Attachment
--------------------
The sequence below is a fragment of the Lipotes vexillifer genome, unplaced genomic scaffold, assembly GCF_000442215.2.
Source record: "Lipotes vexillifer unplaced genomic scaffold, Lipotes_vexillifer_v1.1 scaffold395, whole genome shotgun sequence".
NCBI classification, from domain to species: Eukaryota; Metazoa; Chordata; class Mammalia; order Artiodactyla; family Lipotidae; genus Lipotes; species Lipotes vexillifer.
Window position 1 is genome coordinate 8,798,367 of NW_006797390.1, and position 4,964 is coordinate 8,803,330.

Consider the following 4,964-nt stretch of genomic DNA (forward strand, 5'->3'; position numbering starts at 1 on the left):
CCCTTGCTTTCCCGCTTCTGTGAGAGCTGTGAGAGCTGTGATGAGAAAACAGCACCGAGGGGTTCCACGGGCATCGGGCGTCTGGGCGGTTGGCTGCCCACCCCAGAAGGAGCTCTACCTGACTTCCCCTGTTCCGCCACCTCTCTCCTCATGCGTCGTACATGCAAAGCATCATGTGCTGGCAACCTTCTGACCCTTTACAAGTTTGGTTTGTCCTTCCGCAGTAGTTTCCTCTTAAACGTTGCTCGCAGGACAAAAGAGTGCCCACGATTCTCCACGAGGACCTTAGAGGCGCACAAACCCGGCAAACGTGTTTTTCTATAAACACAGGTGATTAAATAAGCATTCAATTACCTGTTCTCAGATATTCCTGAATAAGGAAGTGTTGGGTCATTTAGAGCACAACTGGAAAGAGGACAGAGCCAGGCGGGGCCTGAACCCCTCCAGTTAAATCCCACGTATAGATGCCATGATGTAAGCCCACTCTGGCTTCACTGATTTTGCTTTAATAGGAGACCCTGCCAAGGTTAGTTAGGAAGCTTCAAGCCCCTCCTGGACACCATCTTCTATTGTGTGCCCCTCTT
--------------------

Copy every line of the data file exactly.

The sequence below is a fragment of the Lipotes vexillifer genome, unplaced genomic scaffold, assembly GCF_000442215.2.
Source record: "Lipotes vexillifer unplaced genomic scaffold, Lipotes_vexillifer_v1.1 scaffold395, whole genome shotgun sequence".
NCBI classification, from domain to species: Eukaryota; Metazoa; Chordata; class Mammalia; order Artiodactyla; family Lipotidae; genus Lipotes; species Lipotes vexillifer.
Window position 1 is genome coordinate 8,798,367 of NW_006797390.1, and position 4,964 is coordinate 8,803,330.

Consider the following 4,964-nt stretch of genomic DNA (forward strand, 5'->3'; position numbering starts at 1 on the left):
CCCTTGCTTTCCCGCTTCTGTGAGAGCTGTGAGAGCTGTGATGAGAAAACAGCACCGAGGGGTTCCACGGGCATCGGGCGTCTGGGCGGTTGGCTGCCCACCCCAGAAGGAGCTCTACCTGACTTCCCCTGTTCCGCCACCTCTCTCCTCATGCGTCGTACATGCAAAGCATCATGTGCTGGCAACCTTCTGACCCTTTACAAGTTTGGTTTGTCCTTCCGCAGTAGTTTCCTCTTAAACGTTGCTCGCAGGACAAAAGAGTGCCCACGATTCTCCACGAGGACCTTAGAGGCGCACAAACCCGGCAAACGTGTTTTTCTATAAACACAGGTGATTAAATAAGCATTCAATTACCTGTTCTCAGATATTCCTGAATAAGGAAGTGTTGGGTCATTTAGAGCACAACTGGAAAGAGGACAGAGCCAGGCGGGGCCTGAACCCCTCCAGTTAAATCCCACGTATAGATGCCATGATGTAAGCCCACTCTGGCTTCACTGATTTTGCTTTAATAGGAGACCCTGCCAAGGTTAGTTAGGAAGCTTCAAGCCCCTCCTGGACACCATCTTCTATTGTGTGCCCCTCTT